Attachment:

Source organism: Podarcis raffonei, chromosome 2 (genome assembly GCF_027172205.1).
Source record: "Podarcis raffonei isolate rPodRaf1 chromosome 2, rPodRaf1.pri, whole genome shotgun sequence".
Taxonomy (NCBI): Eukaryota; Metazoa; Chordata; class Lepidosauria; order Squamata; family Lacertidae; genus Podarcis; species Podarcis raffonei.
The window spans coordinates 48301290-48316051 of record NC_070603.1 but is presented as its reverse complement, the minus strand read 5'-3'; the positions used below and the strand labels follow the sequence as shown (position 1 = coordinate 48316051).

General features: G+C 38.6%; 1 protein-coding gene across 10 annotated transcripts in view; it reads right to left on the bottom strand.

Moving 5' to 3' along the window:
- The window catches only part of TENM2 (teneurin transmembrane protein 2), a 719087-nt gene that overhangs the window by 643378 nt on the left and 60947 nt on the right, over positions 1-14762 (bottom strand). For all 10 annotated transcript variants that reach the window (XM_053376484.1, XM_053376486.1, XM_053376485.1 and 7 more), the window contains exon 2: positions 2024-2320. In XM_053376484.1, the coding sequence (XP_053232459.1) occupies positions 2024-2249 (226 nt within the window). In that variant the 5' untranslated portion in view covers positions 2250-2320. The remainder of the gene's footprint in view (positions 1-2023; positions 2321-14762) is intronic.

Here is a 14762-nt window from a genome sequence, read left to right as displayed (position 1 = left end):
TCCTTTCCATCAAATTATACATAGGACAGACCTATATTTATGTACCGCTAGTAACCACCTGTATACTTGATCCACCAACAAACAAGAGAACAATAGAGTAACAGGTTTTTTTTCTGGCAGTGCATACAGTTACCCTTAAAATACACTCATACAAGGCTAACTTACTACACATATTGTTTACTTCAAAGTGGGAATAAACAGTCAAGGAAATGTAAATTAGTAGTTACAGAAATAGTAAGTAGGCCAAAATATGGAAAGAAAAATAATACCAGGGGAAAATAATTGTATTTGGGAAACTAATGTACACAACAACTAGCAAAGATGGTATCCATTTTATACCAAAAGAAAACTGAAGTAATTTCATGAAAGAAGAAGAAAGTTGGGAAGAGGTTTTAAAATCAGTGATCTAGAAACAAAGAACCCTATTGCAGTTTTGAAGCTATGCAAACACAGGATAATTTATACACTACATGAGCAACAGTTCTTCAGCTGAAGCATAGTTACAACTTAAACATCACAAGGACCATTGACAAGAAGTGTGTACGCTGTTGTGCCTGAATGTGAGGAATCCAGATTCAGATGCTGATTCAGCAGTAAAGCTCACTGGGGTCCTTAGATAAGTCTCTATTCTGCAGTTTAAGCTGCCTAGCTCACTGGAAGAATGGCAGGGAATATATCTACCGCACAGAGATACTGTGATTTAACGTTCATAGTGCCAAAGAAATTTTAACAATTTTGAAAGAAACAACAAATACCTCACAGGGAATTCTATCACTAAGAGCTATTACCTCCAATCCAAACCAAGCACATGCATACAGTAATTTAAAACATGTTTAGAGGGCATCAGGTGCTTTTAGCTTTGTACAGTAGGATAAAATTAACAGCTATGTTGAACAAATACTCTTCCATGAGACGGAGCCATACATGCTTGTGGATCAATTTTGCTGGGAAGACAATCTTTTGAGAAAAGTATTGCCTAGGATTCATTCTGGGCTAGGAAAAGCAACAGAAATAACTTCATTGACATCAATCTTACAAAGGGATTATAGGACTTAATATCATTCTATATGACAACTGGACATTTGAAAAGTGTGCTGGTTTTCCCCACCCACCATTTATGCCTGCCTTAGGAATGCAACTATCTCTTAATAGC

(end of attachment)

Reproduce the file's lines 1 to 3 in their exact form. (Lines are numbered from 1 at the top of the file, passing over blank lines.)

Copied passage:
Source organism: Podarcis raffonei, chromosome 2 (genome assembly GCF_027172205.1).
Source record: "Podarcis raffonei isolate rPodRaf1 chromosome 2, rPodRaf1.pri, whole genome shotgun sequence".
Taxonomy (NCBI): Eukaryota; Metazoa; Chordata; class Lepidosauria; order Squamata; family Lacertidae; genus Podarcis; species Podarcis raffonei.